The RCN produces a special issue of Emancipation & Liberation (no. 24) for the launch of RISE – Scotland’s Left alliance on Saturday, August 29th in Glasgow. Below are the first three articles which were specially written for this issue.
1. THE SCOTTISH LEFT PROJECT –
COMPLETING SCOTLAND’S DEMOCRATIC REVOLUTION
Starting a new political organisation, aimed at uniting the Left, is always a difficult process. Furthermore, the Scottish Left has still to fully recover from the last attempt to do this – the Scottish Socialist Party. The SSP imploded in 2004, just a year after registering real promise with the election of 6 MSPs – 4 women and 2 men – in 2003.
It is worth remembering that, back then, the SSP made its advance at the expense of both the Labour Party and the SNP. Just weeks before ‘Tommygate’, the SSP initiated the very successful and overtly republican ‘Declaration of Calton Hill’, at a well supported demonstration protesting against the royal opening of the new Holyrood parliament building, on 9th October, 2004.
Yet there were already political divisions emerging in the SSP over whether it saw itself as a Left pressure group upon the SNP, with a perspective of gaining political leverage by offering its MSPs as support for a future minority SNP administration; or whether it should develop as an independent class party, with the republican and socialist perspective of taking the leadership of the campaign for genuine Scottish self-determination from the SNP.
Today, in the aftermath of the SNP’s crushing electoral victory, winning 56 out of 59 Scottish seats at Westminster on May 7th this year; it is harder to imagine the Scottish Left getting itself into its promising position of 2003.
However RISE has real potential. It doesn’t just represent another attempt to reconfigure the existing Left, but comes directly from Scotland’s ‘democratic revolution’. This followed the huge mobilisation that took place during the Scottish referendum campaign. Politics were taken out into housing schemes, and to small town and village halls throughout Scotland. People began to look elsewhere, other than the hostile BBC and unionist press, and to actively participate in the new independent media. When official cultural bodies like the Edinburgh Festival decided, in 2014, that the issue of Scottish self-determination was a taboo subject, this snub merely acted as a spur for many cultural initiatives, throughout the length and breadth of Scotland.
The impact of Scotland’s ‘democratic revolution’ can be seen in the 97% voter registration and the 85% who actually voted on September 18th. Autonomous campaigns, such as the National Collective, Women for Independence and the Radical Independence Campaign (RIC) drew together socialists, radical nationalists, radical greens, feminists, movementists and others, in a very vibrant campaign, well beyond the control of the SNP’s official ‘Yes’ campaign.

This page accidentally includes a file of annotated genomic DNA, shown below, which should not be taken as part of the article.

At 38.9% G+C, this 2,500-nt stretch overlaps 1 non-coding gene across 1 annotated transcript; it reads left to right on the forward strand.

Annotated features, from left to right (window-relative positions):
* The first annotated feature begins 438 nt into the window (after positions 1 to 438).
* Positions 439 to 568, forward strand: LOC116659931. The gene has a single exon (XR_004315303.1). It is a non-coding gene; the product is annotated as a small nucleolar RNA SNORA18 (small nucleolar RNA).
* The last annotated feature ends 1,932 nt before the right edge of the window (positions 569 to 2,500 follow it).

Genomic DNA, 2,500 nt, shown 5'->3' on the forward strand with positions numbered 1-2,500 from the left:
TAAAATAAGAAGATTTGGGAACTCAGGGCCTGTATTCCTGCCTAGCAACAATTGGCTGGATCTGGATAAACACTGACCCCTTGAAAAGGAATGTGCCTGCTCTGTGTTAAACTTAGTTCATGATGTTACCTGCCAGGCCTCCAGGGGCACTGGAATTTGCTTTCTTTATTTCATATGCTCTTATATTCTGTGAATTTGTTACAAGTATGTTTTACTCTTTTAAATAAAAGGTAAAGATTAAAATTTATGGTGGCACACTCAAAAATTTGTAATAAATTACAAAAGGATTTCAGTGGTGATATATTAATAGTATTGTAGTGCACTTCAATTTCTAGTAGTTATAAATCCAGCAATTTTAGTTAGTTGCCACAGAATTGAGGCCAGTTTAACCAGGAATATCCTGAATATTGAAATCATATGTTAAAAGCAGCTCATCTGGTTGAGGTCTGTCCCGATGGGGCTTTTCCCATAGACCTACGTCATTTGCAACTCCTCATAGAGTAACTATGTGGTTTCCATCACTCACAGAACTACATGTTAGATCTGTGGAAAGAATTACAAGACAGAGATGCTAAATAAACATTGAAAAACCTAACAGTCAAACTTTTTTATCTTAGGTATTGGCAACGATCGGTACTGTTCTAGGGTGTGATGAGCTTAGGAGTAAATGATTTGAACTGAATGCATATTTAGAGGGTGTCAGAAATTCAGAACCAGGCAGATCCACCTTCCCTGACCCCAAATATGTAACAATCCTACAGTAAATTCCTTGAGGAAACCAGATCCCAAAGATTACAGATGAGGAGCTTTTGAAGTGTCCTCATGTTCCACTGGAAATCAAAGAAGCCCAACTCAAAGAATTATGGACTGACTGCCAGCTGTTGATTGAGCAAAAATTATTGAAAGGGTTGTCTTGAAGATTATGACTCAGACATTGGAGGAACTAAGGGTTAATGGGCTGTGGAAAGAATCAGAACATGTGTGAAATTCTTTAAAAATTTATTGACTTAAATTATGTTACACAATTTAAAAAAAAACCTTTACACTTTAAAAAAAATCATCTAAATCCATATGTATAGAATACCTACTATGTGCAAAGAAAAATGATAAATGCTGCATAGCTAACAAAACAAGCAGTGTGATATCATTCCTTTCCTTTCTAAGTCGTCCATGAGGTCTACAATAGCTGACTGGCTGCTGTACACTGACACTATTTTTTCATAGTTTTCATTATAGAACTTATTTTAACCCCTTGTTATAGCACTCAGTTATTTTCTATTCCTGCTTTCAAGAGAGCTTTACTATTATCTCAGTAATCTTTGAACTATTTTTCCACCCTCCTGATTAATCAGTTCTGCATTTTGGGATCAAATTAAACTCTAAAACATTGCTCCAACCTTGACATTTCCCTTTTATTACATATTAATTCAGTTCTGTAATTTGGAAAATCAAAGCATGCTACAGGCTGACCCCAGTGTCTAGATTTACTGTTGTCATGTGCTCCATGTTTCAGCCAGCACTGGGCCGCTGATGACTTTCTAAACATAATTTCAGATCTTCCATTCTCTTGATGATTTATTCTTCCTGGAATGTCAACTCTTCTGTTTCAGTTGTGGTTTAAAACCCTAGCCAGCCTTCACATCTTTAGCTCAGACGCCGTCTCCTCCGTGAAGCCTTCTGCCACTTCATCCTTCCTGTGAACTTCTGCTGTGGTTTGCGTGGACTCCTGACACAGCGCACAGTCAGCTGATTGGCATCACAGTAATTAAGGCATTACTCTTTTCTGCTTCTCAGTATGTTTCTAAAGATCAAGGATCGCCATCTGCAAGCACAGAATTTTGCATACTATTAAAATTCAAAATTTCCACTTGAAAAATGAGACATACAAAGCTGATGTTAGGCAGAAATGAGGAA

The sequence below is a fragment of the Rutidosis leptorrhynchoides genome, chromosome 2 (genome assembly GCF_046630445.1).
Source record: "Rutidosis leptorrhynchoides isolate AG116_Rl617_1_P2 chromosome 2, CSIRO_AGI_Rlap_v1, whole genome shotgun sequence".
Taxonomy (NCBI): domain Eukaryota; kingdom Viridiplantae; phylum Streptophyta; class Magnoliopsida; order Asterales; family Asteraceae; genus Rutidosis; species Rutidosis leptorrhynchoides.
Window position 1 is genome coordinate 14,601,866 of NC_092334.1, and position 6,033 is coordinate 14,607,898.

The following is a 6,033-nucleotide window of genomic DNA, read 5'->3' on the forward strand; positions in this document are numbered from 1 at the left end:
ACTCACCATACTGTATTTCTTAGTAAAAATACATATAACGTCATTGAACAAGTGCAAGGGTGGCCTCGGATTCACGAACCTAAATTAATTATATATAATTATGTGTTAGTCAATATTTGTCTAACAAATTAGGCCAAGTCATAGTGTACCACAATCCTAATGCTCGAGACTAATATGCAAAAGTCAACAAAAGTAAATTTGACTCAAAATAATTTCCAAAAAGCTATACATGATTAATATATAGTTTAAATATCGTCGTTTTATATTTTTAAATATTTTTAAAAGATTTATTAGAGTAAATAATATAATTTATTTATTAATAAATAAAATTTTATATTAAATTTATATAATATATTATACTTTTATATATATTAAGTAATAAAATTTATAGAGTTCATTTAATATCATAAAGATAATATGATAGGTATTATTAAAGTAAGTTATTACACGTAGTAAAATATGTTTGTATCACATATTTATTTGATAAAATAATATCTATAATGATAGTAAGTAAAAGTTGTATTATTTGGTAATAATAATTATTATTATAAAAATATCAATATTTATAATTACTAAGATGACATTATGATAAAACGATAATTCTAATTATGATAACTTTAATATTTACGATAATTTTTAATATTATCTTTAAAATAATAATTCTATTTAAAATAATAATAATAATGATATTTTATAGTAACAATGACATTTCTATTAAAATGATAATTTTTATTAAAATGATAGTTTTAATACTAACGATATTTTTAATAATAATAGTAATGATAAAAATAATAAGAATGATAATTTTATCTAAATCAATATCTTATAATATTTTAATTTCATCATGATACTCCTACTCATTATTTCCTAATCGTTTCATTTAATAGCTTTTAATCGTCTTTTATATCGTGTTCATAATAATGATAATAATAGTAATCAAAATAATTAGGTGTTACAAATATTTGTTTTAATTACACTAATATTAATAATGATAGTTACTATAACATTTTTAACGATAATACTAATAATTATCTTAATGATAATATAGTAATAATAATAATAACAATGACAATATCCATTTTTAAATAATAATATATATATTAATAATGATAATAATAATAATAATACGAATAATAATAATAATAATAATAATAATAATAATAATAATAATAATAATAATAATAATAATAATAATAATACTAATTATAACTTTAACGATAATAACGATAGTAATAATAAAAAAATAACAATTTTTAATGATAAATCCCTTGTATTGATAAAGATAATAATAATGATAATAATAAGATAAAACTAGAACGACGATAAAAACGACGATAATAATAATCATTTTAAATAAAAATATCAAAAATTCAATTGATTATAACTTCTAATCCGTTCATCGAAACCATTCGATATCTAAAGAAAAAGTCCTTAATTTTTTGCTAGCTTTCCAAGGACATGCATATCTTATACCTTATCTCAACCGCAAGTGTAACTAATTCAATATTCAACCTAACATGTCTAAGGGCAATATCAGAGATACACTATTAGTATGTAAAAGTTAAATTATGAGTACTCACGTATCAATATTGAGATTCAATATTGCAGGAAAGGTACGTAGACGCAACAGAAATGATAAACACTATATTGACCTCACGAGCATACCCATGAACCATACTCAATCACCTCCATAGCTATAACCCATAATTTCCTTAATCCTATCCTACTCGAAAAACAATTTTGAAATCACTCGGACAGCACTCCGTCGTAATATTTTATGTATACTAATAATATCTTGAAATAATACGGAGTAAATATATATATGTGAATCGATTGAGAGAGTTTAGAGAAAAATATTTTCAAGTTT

RIC took the initiative, which others followed, by extending voter registration to city housing schemes long abandoned by Labour. RIC also attracted supporters from Ireland, Wales, England, Catalunya, Euskadi, Greece, Spain and took its campaign to these countries. The essence of RIC is not Scottish nationalist but Scottish internationalist, believing not only that, ‘Another Scotland Is Possible’, but that ‘Another World Is Possible’.
However, despite the defiant and widespread anger amongst ‘Yes’ voters after September 18th, it was the SNP that was able to hoover up the overwhelming majority of active campaigners. This ability was greatly assisted by the earlier collapse of the SSP as the party uniting the Left in Scotland.
Yet, it is quite clear that RIC made a really significant contribution to Scotland’s ‘democratic revolution’, something registered in the British Electoral Survey, which found that 14.5% of Scots, compared to 9.8% of English are in the “most Left category”. Jonathon Shafi (RIC and RISE) has explained this. “The referendum opened up a political space which was outside the formal parameters of mainstream politics and people genuinely felt empowered’ (The Herald, 3.8.15).
The British ruing class realised the significance of the challenge facing them. Their overriding aim has been to roll-back this ‘democratic revolution’. Panicked by the drift of potential voters towards ‘Yes’, Gordon Brown had ‘promised’ a new federal UK, if people only voted ‘No’. Once a ‘No’ vote was achieved, Cameron appointed that safe establishment figure, Lord Smith of Kelvin, to ditch this ‘promise’ and to dramatically lower political sights. His Commission ditched not only the federal ‘promise’, but also ‘Devo-Max’ and opted for a minimal ‘Devo-Plus’. When the Commission reported, it was met by the then Cameron/Clegg government’s official response. This watered Smith down even further, with the assistance of the Miliband-led Labour ‘opposition’, and their new right wing Scottish leader, Jim Murphy.
The SNP leadership entered the 2015 Westminster election campaign with the immediate strategy of propping up an anticipated Miliband Labour minority government, in exchange for ‘Devo-Max’. In Scotland, the SNP’s electoral success was beyond their wildest dreams. Elsewhere in the UK, Miliband’s capitulation before the Tories and UKIP ensured a conservative unionist surge in England and Wales. Meanwhile reactionary unionism advanced in Northern Ireland. The SNP leadership’s strategy stymied, their hopes are now pinned on a reformed Labour party under possible new leader, Jeremy Corbyn. Yet, only 47 of Labour’s 232 MPs joined ‘Jez’ in voting against Tory austerity!